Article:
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George W. Merck
George W. Merck (1894 - 1957), the son of George Merck, was an American scientist and president of Merck & Co.. Raised in Llewellyn Park, New Jersey, he attended Harvard College, graduating in 1915. World War I prevented him from pursuing an advanced degree in Germany; instead, he joined his father at the company. He was made president of the company in 1925, shortly before his father's death. During the interwar years, he oversaw Merck's involvement in the development of synthetic vitamins, sulfas, antibiotics, and hormones. During World War II, he led the secret American research program in germ weapons at Fort Detrick, and helped insure continuation of germ research into the Cold War era. Merck was on the cover of Time Magazine on August 18, 1952, illustrating a story about the American drug industry.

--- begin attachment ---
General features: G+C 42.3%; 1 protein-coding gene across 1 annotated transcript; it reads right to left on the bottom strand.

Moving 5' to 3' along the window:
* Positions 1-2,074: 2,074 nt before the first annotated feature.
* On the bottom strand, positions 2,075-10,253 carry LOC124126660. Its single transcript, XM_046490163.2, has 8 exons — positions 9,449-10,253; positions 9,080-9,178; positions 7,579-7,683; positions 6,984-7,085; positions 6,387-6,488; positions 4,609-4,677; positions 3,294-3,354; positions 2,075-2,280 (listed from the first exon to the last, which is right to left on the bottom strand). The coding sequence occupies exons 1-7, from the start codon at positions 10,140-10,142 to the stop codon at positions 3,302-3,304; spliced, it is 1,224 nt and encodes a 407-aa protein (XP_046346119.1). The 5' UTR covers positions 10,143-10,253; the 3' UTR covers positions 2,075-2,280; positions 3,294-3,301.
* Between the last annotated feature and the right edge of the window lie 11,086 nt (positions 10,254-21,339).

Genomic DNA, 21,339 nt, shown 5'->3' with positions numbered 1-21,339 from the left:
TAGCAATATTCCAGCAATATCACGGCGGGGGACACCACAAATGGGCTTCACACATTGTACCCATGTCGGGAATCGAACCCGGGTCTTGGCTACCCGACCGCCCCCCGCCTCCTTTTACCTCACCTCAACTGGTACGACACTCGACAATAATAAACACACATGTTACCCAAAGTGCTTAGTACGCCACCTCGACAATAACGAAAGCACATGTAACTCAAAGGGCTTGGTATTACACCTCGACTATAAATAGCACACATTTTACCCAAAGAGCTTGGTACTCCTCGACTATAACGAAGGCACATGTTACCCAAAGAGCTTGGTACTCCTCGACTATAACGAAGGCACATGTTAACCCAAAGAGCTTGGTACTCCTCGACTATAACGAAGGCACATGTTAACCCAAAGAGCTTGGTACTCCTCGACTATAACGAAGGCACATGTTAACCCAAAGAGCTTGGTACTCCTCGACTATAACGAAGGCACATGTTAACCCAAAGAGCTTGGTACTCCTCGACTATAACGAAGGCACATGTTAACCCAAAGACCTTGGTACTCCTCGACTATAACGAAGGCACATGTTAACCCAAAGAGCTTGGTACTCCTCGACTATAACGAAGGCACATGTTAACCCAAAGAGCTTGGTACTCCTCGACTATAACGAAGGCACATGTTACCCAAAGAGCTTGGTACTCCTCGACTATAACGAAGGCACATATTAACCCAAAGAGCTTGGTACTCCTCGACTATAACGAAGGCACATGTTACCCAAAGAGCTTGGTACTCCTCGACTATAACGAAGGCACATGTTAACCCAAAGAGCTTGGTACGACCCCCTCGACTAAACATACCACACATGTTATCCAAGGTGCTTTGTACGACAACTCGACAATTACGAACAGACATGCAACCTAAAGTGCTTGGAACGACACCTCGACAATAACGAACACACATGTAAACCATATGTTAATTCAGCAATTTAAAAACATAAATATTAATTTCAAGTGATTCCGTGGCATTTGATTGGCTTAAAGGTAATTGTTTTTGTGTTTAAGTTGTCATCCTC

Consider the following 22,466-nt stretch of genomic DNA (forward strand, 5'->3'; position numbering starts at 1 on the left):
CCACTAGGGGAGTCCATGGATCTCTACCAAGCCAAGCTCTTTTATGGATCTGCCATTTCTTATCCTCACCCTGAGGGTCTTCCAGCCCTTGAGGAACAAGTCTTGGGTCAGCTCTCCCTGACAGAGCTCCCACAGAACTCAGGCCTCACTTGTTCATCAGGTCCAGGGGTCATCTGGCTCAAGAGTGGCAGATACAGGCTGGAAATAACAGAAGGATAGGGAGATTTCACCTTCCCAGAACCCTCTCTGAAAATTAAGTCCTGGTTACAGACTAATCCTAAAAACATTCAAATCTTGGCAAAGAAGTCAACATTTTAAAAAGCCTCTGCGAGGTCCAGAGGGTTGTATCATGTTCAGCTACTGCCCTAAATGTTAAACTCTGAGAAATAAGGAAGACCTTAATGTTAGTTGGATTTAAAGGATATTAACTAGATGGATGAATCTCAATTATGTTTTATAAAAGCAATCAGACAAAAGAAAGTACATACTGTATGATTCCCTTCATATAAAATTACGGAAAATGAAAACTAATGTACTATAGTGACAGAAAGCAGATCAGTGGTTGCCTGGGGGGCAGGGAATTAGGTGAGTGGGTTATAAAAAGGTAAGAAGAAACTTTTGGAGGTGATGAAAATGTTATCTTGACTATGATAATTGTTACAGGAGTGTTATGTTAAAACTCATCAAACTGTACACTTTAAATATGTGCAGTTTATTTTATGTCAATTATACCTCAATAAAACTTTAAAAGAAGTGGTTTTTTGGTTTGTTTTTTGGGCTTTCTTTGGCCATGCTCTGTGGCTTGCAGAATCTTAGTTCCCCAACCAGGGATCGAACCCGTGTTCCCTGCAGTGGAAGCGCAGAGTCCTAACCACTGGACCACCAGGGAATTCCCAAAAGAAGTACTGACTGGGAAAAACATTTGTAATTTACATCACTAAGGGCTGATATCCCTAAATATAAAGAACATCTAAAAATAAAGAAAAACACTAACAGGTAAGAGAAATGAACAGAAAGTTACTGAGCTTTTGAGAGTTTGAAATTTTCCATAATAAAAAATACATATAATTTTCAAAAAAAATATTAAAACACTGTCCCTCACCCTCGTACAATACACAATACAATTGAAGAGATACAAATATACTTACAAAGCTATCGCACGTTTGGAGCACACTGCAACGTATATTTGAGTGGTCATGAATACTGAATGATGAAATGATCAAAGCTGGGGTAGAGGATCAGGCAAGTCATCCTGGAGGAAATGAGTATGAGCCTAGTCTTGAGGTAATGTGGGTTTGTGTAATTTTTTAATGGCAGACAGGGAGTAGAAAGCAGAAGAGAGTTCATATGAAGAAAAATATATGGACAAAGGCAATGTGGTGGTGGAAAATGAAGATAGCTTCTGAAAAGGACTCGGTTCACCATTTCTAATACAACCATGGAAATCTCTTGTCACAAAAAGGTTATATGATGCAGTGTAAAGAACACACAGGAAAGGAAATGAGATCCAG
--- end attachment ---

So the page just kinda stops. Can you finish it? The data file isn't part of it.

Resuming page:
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|This article is licensed under the GNU Free Documentation License. It uses material from the Wikipedia article "George_W._Merck". A list of authors is available in Wikipedia.|